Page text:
Funeral Information
    Brandon Thompson

    Visitation for Firefighter Thompson will be held Friday, June 22 from 6 p.m. to 9 p.m. Friday at the Parks Funeral Home.

    Funeral services will be held Saturday, June 23 at 6 p.m. at the Stratford gymnasium.

    Burial will follow at the Plantation Memorial Gardens.

    ================================================== ===============
    ___

    Melven Champaign

    Charleston firefighters called Firefighter Melven Champaign "Pimp Daddy" for his flashy wardrobe of silk shirts, leather caps and shiny new sneakers, but Champaign was more than a smooth dresser.

    The 46-year-old often quoted Bible verses in conversation. And though he was past 40 when he joined the Charleston Fire Department two years ago, his motives were as altruistic as a young man half his age, Thomas said.

    "He told me, `Chief, I just want to help people,'" Thomas said. "I never asked him about his age. I didn't even know how old he was."
    Funeral information
    Melven Champaign

    Funeral Services for Firefighter Champaign will be held Monday, June 25 at 12 p.m. at Emanuael Baptist Church located at 1440 Folly Road in James Island, S.C.

    Burial will follow at Stem Point Cemetery on James Island

    http://cms.firehouse.com/content/art...2&sectionId=56
    photos below AP Photo/City of Charleston via The Post And Courier


    Charleston Firefighters Brandon Thompson (left) and Melven Champaign.

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    Complete Profiles of Charleston's Bravest

    By RUSS BYNUM
    Associated Press Writer

    CHARLESTON, S.C. --

    James Earl Drayton's nickname around the fire station was "Squirrel," for no reason other than it rhymed with his name.
    But the 56-year-old never sought above being a rank-and-file firefighter - a job he loved, said Fire Chief Rusty Thomas.

    Drayton was an outgoing man who had a habit of jangling loose change in his pocket when he talked.

    Thomas, who worked shifts with Drayton before becoming chief, laughed while recalling one night when they were watching TV at the station until the dispatcher called them about a fire. Drayton heard the address and shot out of his seat and ran to the truck.

    "He said, `Rusty, get this thing going! That's my house!'" Thomas recalled with a chuckle.
    ================================================== =============
    Funeral information

    James 'Earl' Allen Drayton

    Funeral services for Firefighter Drayton will be set at a later date.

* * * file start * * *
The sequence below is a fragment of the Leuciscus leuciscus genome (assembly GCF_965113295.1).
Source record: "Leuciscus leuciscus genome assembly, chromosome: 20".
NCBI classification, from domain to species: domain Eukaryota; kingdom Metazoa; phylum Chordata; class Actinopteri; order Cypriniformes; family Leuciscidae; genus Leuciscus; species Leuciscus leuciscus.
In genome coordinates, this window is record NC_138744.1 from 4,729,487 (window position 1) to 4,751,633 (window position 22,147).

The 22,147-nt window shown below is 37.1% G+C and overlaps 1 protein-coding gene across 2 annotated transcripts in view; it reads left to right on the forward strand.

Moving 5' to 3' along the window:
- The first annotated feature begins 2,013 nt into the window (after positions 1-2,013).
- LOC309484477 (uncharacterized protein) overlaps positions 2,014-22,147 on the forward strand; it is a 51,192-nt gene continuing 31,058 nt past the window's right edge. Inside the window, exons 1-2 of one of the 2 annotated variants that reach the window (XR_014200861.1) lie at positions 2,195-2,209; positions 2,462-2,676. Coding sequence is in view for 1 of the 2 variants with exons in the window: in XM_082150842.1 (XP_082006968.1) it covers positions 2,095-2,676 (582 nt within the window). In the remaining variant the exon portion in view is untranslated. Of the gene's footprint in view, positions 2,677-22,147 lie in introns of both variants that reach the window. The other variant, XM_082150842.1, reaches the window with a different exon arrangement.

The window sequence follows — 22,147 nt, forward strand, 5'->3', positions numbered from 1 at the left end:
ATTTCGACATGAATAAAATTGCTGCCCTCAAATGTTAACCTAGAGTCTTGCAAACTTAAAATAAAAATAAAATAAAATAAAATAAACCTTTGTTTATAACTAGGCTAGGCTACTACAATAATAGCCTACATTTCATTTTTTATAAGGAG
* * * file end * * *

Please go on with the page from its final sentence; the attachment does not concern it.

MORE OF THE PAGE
Friends are welcome to call on the family at 127 Marion Road, Summerville, S.C


    http://cms.firehouse.com/content/art...2&sectionId=56
    ___AP Photo/City of Charleston via The Post And Courier

    Charleston Firefighter James Earl Drayton

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    Wednesday, June 20, 2007

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    Memorial Service for The Fallen Charleston, S.C Firefighters

    Memorial Service for The Fallen Charleston, S.C Firefighters


    Updated: 06-20-2007 02:23:22 PM

    Firehouse.Com News

    A memorial service has been planned for the 9 fallen firefighters.
    Friday, June 22, 2007 at 10 a.m.

    It will be held at the North Charleston Coliseum
    5001 Coliseum Drive, North Charleston.

    There also will be a non-denominational service held June 20. Brith Sholom Beth Israel Congregation will be hosting a non-denominational vigil and memorial service from 7 p.m. to 7:30 p.m. at 182 Rutledge Avenue, Charleston, N.C. The vigil is open to the public.

    A prayer service for the fallen firefighters will be held at Seacoast Church West Campus at 2049 Savannah Highway in West Ashley starting at 7 p.m. on June 20 to honor and pray for the families and colleagues of the firefighters.
    VEHICLES AND APPARATUS

    For agencies sending VEHICLES AND APPARATUS to Charleston on Friday to participate in the memorial procession, the following information applies:


    Staging location: the corner of Concord & Washington in downtown Charleston.
    Staging Time: 0500
    Staging Officer: B/C Robbie Williams-St. Johns FD. Staging Contact (Fri. Morning): 843-200-6798 (Please only call if you have a problem, get lost etc...otherwise proceed to the above location starting at 0500 hours)

    HOTELS

    The following is a list of hotels that have rooms available for those coming into town for the services. Several are offering discount rates for firefighters coming to town for the service. Ask at the desk.


    Ramada on Northwoods Blvd. (843) 572-2200
    Days Inn at 2998 W Montague (843)747-4101
    Radisson on N. Aviation (843) 744-2501
    Comfort Inn Coliseum (843) 225-6681


    FLOWERS AND CARDS

    For agencies that wish to send FLOWERS, CARDS and other remembrances, send them to:

    City of Charleston Fire Department

    "In Memory of the CFD 9 Firefighters"

    46-1/2 Wentworth Street

    Charleston, SC 29401

    MEMORIAL FUND